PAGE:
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Graphic Design

Things

Posted by Bryony Quinn,

Fascinating update – we’ve moved studios so please send all printed matter, apparel, food stuffs, family members and souls to:

Things for It’s Nice That
11 & 13 Bateman’s Row
London EC2A 3HH

Also, very unintentional but proof of the subiminal power of aesthetics, this week’s Things is many shades of black and red. Ivavoo.

STEAK Lewis Wade Stringer

One cellophane wrapped plush meat toy, zine, screen print, pack of stickers and flocked steak arrived from Lewis Stringer a short while back. Everyone bar me and my fellow “vegetable happy” people love a steak – it’s a brilliantly considered illustrative package, above and beyond the normal self promotion from a second year illustration student, or anyone really. Meat!
www.lewade.blogspot.com

The Everyday Experiment Andrew Slatter, Editor & Creative Director

A very nice looking publication “sampling the design, the queer and the politics in the everyday”. A seriously broad and considered collection of articles that solidify the “consciousness-raising do-it-yourself” mentality pitched in the intro. Equal weight of words and imagery with a theme of “relationships”, there is a genuine proffering of “alternative points of view” within a traditional-yet-not journal format.
www.andrewslatter.com

Super Busy Rowan Tedge

Aside from it’s imperviousness to flash, this zine is ACE. Incredible line work from Rowan’s sketchbook drawings since 2009. Like a mental Where’s Wally? I find myself looking at each spread like it might hold some happy conclusion but there’s quite a lot of dismemberment and bad orthodontics to get through and after a while you forget what you’re looking for and just enjoy the joyful carnage.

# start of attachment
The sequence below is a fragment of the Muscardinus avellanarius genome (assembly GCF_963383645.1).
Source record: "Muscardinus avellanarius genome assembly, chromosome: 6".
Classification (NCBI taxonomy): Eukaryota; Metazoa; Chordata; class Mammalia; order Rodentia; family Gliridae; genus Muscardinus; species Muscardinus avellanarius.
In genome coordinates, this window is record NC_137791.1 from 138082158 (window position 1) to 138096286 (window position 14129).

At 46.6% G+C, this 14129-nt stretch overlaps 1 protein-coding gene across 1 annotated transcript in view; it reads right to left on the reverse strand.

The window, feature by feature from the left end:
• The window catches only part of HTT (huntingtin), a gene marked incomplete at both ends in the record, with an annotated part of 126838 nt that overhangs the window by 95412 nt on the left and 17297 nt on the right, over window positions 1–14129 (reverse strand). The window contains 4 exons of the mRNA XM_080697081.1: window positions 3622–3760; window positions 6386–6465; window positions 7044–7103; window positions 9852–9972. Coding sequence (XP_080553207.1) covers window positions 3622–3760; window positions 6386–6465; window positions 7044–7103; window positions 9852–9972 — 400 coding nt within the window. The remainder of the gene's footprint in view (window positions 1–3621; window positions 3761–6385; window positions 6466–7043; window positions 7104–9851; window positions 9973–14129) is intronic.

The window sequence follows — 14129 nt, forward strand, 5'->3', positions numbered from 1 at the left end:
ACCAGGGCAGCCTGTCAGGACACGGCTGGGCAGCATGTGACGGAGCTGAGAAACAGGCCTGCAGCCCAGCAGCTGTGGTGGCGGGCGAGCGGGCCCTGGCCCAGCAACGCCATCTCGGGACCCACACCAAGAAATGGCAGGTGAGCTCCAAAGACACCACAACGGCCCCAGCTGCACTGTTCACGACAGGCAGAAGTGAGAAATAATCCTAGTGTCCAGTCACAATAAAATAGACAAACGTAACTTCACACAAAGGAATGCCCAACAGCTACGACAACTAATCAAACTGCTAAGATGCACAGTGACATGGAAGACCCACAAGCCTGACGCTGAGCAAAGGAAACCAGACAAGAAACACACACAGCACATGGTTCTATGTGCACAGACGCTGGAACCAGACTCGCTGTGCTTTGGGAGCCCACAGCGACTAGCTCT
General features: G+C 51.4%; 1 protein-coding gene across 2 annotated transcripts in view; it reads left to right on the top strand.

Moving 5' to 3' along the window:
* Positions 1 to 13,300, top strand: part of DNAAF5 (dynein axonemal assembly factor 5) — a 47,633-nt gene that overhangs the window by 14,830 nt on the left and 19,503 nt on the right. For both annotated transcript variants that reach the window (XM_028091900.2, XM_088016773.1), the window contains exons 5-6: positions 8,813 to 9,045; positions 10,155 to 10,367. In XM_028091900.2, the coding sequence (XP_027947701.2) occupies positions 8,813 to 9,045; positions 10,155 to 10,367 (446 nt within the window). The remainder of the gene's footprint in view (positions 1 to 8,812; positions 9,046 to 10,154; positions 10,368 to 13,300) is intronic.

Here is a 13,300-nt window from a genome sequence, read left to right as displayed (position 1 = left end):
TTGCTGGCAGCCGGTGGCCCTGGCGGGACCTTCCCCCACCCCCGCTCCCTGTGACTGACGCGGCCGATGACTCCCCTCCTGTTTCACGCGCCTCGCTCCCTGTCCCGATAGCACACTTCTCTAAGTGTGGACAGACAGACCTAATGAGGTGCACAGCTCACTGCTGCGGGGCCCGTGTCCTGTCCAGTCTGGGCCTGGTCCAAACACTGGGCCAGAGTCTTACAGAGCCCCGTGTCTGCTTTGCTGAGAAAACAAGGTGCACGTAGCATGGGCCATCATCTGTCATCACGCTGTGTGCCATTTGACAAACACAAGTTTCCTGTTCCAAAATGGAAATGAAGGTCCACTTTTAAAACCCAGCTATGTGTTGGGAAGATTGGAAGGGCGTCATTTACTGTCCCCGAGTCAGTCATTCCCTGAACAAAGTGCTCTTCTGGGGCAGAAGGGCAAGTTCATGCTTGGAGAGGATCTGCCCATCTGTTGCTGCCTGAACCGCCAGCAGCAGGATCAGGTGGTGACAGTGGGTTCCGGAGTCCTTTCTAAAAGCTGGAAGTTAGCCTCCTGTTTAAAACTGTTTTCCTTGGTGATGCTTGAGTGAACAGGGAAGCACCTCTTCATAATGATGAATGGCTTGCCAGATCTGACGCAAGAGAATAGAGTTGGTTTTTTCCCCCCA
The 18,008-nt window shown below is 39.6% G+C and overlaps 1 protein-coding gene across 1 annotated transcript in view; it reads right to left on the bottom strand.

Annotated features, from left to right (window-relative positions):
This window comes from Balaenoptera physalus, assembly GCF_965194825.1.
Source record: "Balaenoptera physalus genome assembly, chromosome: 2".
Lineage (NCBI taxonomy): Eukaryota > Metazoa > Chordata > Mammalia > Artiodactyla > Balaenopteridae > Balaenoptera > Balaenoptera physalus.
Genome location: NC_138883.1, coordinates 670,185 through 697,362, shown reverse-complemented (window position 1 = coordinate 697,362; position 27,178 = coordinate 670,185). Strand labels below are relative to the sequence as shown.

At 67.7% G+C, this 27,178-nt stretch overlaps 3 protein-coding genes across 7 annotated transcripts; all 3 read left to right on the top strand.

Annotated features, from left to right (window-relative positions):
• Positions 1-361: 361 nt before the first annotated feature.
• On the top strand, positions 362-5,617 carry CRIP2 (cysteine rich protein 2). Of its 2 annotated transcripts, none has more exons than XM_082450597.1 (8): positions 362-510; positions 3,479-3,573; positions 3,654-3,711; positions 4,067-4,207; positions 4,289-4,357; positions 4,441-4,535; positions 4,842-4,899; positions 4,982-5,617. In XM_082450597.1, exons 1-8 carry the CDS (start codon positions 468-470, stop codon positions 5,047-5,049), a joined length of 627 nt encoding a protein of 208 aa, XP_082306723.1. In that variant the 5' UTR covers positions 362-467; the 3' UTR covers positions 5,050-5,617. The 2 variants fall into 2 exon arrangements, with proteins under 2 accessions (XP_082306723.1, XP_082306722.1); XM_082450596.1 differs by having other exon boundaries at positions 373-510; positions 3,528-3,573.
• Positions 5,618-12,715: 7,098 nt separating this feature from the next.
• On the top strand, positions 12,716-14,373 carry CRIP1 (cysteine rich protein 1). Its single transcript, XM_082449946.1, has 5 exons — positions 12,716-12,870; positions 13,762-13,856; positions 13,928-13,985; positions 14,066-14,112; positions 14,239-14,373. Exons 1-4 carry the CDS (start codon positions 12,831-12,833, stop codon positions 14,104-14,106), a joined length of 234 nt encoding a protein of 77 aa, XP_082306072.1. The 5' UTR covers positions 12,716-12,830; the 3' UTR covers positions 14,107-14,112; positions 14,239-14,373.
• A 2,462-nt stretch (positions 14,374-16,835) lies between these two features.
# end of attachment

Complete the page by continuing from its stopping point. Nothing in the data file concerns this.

www.gripestreet.tumblr.com

Scary & Beauty Christopher Anhalt

This photography book by Christopher Anhalt is simply laid out with an occasional conflict of imagery (but always to great aesthetic effect), it’s a really good format for some of the most pleasing big (of the epic meaning sort) and excellently captured imagery I’ve been so fortunate as to look at for a while. Printed very nicely by the Home Park Press lot in Hamburg.
www.canhalt.com

Values Zoë Barker

“Values” as in moral principals not Morrison’s budget range and that is exact distinction that Zoe Barker has accomplished here. In a series of lovely pencil depictions of good, upstanding folk affixed into the context of Primark (OMG where did you get that polyester mix playsuit?“) or Ikea (”Passionate about melamine"), it’s a witty and beautifully printed book with a stellar quote to start: “The English countryside, it’s growth and its destruction, is a genuine and tragic theme” (E.M Forster).
www.zoebarkerdraws.com

Portrait9

Posted by Bryony Quinn

Bryony was It’s Nice That’s first ever intern and worked her way up to assistant online editor before moving on to pursue other interests in the summer of 2012.

Most Recent: Art View Archive

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    Swedish creative Henrik Franklin is a designer, illustrator and animator with two of the world’s leading design schools (Konstfack in Sweden and Rhode Island School of Design) sparkling on his CV. Invited to showcase his considerable talents in Anna Lidberg’s Gallery 1:10 – “the miniature gallery for contemporary art” – Henrik produced a table of tiny tomes and the attention-to-detail on each cover design is really impressive.

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    Victoria Siddall has worked at Frieze for just over a decade and two years ago was made Director of Frieze Masters. Excitingly, just a few weeks ago she was appointed Director of Frieze Masters, Frieze New York and Frieze London. As well as being one of the most powerful women in the art world, Victoria is also my sister, so I was curious to find out how she’s feeling on the dawn of her new career.